(New Urbanists’) first hope was “smart growth” — basically, the imposition of regulatory guidelines concerning things like density and access to public transportation. The New Urbanists tend to regard the triumph of the automobile with skepticism and would like to think it reversible. Al Gore would agree, and as vice president he took a stab at promoting a smart-growth “livability agenda” — with underwhelming results. Smart growth, for the record, now entails advocacy of a new stratum of government: federally mandated regional authorities would control key planning decisions for core cities and their suburbs as well as the sharing of major urban assets, not to mention federal dollars.

Instead, the article’s author says New Urbanists should move beyond a top-down approach:

They need to get beyond marketing strategy, eco-hype, and trendy buzzwords, and focus on the formidable task of cultivating political leaders across the ideological spectrum who have the gumption to redeem the nation’s urban landscape — one community at a time.

The article is correct — partially. Finding political allies at the local level is much better than finding them at the federal one.

But the article’s unspoken assumption is that politics got us into this mess, and politics will get us out. It’s a fatal error.

The problem isn’t political, it’s cultural. One reason the suburbs exist as they do is because we as Americans wanted to become more isolated from each other. Until the American people realize once again the purpose of cities — and decide that they are willing to sacrifice their own comfort temporarily to make cities more livable — then our culture will continue to spin off into increasing isolation, whether the walls are single-use zoning or technology or simply never leaving your car while outside a building.

Not even $3.65 a gallon gasoline will make us love our neighbor. Forcing us to live close to one another won’t rebuilt society if we simply don’t want to.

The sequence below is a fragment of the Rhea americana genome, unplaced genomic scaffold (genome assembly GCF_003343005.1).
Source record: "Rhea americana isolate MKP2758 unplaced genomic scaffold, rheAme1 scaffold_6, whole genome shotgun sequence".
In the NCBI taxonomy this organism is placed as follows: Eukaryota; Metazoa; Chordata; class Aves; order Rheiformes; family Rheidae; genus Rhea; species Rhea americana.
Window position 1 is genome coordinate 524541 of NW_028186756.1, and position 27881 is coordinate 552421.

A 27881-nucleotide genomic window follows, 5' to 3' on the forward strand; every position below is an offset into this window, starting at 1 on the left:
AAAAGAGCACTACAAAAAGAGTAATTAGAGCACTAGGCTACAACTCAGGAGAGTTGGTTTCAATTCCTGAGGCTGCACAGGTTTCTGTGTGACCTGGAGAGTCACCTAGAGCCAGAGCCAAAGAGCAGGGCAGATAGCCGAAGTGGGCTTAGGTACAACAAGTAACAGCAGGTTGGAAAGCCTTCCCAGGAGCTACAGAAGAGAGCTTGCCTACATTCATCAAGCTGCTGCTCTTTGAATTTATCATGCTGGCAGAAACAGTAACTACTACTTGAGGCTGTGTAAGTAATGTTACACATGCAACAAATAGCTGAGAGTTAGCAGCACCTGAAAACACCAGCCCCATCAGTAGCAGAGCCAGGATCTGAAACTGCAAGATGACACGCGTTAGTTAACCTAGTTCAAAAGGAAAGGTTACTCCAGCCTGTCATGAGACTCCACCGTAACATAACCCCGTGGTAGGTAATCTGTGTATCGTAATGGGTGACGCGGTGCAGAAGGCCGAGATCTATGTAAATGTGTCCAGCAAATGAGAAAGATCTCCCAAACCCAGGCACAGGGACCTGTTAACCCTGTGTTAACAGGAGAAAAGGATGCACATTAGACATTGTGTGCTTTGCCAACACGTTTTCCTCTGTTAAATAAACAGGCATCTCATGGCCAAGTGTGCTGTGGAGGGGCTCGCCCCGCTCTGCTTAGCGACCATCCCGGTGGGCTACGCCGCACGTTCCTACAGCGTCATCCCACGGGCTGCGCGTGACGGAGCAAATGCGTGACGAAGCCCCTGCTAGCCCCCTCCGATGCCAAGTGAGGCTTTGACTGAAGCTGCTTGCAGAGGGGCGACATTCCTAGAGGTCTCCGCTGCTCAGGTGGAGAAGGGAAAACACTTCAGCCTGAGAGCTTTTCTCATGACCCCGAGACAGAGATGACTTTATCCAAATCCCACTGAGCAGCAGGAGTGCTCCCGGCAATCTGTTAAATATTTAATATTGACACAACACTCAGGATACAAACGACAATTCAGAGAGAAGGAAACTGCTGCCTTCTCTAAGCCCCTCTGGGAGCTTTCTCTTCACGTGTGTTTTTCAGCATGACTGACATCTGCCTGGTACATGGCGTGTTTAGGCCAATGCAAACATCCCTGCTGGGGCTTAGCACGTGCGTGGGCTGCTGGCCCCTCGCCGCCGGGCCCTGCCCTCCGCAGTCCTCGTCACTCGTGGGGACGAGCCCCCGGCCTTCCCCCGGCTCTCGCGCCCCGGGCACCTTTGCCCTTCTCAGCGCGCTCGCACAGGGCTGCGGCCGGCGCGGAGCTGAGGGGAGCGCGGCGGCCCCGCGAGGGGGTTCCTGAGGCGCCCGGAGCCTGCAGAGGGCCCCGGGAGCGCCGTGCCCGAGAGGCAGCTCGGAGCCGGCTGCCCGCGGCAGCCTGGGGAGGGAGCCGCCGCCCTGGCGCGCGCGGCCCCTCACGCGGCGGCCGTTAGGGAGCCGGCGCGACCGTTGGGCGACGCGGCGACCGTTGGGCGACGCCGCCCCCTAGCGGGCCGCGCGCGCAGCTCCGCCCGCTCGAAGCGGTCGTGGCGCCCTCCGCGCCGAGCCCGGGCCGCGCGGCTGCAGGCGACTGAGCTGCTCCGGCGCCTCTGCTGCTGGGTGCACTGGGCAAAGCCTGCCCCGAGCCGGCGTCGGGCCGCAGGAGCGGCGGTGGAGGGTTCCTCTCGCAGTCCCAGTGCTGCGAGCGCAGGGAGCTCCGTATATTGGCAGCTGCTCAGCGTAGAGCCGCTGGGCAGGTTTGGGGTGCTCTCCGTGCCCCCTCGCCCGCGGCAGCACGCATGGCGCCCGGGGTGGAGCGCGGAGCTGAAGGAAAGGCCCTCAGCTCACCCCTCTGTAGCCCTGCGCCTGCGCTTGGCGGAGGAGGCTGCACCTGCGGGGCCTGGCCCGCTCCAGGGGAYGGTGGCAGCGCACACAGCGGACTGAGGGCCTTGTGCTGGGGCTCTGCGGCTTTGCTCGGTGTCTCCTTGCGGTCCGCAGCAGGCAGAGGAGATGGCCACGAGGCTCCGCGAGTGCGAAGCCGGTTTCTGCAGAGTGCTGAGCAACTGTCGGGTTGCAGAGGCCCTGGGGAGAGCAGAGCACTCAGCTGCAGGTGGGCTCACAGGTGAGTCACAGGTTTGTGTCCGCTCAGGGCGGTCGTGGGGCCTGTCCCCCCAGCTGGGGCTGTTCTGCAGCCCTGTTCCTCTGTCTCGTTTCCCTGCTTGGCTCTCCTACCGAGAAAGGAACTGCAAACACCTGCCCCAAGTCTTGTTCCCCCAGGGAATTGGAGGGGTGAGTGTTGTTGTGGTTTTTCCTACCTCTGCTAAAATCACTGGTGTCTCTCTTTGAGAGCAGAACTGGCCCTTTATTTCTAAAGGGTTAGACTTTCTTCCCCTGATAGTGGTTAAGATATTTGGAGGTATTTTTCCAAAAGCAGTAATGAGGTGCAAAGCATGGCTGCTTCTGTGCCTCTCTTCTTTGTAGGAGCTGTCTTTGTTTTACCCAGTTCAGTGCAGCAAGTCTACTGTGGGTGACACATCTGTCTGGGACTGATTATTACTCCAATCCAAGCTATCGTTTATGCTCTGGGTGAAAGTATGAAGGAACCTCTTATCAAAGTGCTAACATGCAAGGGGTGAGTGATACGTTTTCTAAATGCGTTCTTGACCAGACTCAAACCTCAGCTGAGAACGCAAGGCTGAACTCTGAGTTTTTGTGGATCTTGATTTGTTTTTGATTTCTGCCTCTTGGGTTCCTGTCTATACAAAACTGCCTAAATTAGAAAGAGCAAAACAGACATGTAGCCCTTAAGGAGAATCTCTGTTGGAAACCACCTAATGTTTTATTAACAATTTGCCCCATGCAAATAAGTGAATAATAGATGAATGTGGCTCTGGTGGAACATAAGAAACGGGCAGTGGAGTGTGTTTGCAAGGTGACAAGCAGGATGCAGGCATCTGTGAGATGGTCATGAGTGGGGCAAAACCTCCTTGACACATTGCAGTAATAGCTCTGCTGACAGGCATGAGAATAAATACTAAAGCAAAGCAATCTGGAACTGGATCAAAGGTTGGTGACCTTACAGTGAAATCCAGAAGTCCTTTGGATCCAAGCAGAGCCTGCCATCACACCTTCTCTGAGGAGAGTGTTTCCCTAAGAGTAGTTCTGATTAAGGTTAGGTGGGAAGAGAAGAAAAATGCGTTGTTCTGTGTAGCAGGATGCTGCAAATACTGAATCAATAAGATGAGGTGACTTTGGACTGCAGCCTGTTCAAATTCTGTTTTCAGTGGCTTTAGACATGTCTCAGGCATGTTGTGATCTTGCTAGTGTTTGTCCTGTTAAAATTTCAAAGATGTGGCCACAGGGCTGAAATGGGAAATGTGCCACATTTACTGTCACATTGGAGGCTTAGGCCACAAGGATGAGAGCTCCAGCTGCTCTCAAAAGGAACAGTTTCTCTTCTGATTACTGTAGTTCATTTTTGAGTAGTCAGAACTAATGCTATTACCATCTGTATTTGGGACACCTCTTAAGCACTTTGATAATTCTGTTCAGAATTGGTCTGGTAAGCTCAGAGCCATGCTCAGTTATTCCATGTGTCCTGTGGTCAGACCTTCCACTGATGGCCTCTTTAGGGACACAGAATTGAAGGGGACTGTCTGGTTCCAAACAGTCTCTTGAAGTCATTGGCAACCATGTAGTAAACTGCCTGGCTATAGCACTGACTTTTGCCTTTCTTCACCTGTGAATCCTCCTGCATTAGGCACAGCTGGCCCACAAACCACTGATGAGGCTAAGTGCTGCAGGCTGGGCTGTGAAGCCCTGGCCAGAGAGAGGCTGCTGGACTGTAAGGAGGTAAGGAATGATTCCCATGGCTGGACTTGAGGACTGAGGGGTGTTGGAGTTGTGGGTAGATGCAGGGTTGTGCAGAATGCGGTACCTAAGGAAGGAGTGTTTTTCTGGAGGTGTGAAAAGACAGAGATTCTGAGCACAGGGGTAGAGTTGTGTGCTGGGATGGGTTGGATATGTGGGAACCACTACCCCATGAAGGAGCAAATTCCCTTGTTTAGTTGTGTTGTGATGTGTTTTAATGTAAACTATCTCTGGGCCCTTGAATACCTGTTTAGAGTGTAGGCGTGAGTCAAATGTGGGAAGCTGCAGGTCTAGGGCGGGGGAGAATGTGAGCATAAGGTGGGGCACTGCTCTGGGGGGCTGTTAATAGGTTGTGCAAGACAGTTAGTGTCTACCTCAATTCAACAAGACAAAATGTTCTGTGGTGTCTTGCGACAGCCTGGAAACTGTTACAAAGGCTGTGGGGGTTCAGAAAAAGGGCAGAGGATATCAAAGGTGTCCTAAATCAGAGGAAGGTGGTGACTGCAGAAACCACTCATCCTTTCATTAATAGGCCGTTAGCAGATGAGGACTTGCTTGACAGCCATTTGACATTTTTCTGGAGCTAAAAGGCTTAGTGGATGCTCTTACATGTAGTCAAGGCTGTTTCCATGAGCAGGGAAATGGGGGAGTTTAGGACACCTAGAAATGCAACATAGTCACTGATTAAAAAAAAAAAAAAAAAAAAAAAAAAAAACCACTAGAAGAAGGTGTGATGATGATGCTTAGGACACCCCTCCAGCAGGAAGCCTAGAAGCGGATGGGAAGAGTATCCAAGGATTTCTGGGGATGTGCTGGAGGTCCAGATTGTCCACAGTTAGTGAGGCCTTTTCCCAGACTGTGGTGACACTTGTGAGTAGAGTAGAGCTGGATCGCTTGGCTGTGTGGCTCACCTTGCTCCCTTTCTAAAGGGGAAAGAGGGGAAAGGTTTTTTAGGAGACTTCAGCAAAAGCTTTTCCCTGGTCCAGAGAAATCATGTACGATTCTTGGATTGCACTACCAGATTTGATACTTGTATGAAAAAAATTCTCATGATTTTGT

— photo by puroticorico on Flickr

Why the public hates publicly funded art

If public art has the power like no other to “brand” a city — think of the Eiffel Tower and the Gateway Arch — then why is the public so often against the expenditure?

Dan on Cyburbia thinks it may be the style of art that’s been typically commissioned in the last half of the 20th century:

“Since about the late-mid 20th century a popular form of public art has emerged that I will call ‘amorphism’ that can be found in cities all over the world. It’s difficult to describe, but much like pr0n, you know it when you see it.

“Given that most people prefer their art to have form why have so many formless works been selected/commissioned? Do various governments have a desire to appear cutting edge/avant garde/futuristic and feel the art helps convey that impression? How are most selection committees formed?”

To bring the issue to Fort Wayne: Could much of the disagreement with Harrison Square have to do with distrust of the city’s ability to build something iconic?

I am thinking of the “amorphic” red steel artwork beside the Fort Wayne Museum of Art, the name of which escapes me. (Could someone could post a name and even better a link to a photo?) I heard stories that when it was reported the structure was sinking into the ground, a radio station encouraged listeners to drape their bodies all over it, to hasten its sinking?

On the other hand, I’m also reminded of our beautiful Allen County Courthouse, one of the best example of beautiful and functional public art anywhere. What was the spirit of those hardy Fort Waynians, and can it be recaptured?

Please comment here, but also take a minute to read the Cyburbia post and view the great examples.

Author’s photo on Flickr